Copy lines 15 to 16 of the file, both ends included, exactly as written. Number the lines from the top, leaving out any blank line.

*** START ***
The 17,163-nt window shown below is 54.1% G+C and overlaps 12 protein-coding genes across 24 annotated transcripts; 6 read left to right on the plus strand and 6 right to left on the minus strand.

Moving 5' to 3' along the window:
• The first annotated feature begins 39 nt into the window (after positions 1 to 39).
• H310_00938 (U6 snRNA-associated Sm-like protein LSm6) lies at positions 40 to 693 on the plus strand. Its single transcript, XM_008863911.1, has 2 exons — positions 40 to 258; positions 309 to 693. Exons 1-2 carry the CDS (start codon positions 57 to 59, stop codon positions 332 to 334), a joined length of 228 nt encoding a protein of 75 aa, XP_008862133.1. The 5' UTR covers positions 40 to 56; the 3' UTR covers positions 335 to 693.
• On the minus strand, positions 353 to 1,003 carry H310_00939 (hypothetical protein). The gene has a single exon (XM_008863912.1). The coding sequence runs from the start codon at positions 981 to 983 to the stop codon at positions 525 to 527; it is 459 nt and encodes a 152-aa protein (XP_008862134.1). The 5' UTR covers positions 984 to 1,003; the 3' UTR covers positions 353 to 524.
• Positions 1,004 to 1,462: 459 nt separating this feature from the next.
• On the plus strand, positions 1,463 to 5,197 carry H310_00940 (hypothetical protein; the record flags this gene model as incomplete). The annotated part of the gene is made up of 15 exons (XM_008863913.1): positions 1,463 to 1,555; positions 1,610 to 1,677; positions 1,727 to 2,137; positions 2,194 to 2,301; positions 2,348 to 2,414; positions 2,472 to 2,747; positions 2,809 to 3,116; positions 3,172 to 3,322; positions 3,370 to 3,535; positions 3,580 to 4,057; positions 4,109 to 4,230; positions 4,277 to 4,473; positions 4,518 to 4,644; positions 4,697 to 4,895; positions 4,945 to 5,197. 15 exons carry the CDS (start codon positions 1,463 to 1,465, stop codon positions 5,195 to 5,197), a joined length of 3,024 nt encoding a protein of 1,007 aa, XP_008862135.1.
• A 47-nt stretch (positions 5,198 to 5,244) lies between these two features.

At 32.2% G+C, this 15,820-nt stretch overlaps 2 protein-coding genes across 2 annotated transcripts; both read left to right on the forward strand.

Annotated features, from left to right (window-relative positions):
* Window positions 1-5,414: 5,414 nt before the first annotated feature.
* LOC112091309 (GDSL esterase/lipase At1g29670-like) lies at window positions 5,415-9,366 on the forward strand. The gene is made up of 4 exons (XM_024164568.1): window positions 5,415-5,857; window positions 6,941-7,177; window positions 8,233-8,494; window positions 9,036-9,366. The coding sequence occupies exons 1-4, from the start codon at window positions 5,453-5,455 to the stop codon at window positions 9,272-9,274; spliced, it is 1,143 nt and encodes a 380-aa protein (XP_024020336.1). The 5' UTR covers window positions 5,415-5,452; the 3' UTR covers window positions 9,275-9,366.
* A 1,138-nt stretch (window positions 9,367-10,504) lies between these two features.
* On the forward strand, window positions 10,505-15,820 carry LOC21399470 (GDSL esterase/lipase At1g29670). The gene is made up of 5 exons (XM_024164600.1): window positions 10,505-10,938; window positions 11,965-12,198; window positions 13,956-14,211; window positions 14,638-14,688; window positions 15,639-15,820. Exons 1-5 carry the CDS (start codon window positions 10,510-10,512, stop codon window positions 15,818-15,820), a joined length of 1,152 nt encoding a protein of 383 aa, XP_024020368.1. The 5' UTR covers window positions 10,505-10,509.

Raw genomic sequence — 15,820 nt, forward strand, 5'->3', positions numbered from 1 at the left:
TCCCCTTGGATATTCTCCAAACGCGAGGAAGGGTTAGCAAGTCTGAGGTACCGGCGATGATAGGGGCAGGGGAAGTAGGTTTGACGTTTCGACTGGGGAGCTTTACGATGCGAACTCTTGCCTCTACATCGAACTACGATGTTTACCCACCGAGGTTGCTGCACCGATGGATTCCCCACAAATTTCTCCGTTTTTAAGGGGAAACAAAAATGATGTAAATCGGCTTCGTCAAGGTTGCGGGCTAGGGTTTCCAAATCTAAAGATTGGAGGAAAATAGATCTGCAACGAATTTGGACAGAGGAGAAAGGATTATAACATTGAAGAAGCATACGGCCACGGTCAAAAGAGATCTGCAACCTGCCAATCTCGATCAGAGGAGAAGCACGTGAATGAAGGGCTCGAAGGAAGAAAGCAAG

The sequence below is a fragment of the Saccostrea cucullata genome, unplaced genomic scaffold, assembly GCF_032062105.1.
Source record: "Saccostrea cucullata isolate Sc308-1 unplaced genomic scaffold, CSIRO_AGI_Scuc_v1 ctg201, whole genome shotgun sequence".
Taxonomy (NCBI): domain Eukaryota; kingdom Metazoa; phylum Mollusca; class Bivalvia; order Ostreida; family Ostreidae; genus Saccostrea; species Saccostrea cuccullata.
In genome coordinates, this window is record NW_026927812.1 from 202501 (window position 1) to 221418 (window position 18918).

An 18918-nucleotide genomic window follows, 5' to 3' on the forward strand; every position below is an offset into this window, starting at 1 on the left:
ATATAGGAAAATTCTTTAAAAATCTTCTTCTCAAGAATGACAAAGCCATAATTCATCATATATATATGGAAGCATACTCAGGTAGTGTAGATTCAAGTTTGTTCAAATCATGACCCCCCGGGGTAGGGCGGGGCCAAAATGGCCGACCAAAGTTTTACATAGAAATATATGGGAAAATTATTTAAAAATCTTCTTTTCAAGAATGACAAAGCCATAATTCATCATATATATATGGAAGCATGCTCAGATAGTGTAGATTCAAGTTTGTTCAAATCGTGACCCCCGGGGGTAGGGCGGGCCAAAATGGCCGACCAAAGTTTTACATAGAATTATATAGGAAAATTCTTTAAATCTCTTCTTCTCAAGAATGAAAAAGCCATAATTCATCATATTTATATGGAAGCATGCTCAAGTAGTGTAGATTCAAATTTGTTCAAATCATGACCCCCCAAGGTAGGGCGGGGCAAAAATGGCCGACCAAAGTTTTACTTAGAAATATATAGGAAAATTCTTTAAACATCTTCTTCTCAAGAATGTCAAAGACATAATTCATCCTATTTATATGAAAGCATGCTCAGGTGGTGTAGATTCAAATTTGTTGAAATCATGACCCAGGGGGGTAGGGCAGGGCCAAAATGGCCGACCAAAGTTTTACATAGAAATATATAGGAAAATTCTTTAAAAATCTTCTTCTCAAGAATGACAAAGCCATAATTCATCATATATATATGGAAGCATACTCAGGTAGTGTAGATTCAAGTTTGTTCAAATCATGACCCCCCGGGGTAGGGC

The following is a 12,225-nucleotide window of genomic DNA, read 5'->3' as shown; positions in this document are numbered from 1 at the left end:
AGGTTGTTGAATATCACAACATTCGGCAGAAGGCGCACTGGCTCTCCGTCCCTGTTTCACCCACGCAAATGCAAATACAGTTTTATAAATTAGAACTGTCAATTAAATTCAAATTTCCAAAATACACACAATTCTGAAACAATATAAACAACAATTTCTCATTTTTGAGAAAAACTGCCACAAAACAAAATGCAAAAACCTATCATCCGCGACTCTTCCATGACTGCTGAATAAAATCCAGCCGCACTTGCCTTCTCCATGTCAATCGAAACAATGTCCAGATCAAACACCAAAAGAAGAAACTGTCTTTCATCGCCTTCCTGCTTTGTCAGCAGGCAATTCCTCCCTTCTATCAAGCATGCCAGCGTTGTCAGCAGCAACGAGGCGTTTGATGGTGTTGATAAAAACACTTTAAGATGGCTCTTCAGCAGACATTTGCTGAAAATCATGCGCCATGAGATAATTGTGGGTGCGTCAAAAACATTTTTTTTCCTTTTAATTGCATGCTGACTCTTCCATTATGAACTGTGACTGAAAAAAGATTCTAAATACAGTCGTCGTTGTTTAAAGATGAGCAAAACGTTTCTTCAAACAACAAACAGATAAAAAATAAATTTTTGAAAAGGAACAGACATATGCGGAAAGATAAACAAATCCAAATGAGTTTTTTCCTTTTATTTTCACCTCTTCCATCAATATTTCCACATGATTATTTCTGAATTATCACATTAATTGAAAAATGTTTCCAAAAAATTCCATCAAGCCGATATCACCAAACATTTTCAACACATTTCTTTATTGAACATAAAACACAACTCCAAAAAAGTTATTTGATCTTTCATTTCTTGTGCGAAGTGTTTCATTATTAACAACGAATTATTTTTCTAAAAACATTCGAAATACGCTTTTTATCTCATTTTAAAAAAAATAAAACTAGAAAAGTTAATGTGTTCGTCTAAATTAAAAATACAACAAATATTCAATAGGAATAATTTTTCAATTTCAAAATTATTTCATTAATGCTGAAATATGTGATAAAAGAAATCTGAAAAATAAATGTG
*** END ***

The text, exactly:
Raw genomic sequence — 15,820 nt, forward strand, 5'->3', positions numbered from 1 at the left:
TCCCCTTGGATATTCTCCAAACGCGAGGAAGGGTTAGCAAGTCTGAGGTACCGGCGATGATAGGGGCAGGGGAAGTAGGTTTGACGTTTCGACTGGGGAGCTTTACGATGCGAACTCTTGCCTCTACATCGAACTACGATGTTTACCCACCGAGGTTGCTGCACCGATGGATTCCCCACAAATTTCTCCGTTTTTAAGGGGAAACAAAAATGATGTAAATCGGCTTCGTCAAGGTTGCGGGCTAGGGTTTCCAAATCTAAAGATTGGAGGAAAATAGATCTGCAACGAATTTGGACAGAGGAGAAAGGATTATAACATTGAAGAAGCATACGGCCACGGTCAAAAGAGATCTGCAACCTGCCAATCTCGATCAGAGGAGAAGCACGTGAATGAAGGGCTCGAAGGAAGAAAGCAAG